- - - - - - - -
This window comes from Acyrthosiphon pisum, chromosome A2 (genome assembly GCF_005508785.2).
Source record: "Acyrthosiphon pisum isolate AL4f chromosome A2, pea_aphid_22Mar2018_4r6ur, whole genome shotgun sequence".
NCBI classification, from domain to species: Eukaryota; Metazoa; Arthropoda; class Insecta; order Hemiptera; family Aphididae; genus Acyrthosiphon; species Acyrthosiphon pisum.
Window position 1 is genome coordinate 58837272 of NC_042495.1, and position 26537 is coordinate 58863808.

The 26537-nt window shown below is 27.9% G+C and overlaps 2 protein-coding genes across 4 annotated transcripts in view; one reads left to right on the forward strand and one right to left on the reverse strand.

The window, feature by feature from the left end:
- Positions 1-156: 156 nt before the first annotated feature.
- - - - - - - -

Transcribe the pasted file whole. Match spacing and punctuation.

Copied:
This window comes from Acyrthosiphon pisum, chromosome A2 (genome assembly GCF_005508785.2).
Source record: "Acyrthosiphon pisum isolate AL4f chromosome A2, pea_aphid_22Mar2018_4r6ur, whole genome shotgun sequence".
NCBI classification, from domain to species: Eukaryota; Metazoa; Arthropoda; class Insecta; order Hemiptera; family Aphididae; genus Acyrthosiphon; species Acyrthosiphon pisum.
Window position 1 is genome coordinate 58837272 of NC_042495.1, and position 26537 is coordinate 58863808.

The 26537-nt window shown below is 27.9% G+C and overlaps 2 protein-coding genes across 4 annotated transcripts in view; one reads left to right on the forward strand and one right to left on the reverse strand.

The window, feature by feature from the left end:
- Positions 1-156: 156 nt before the first annotated feature.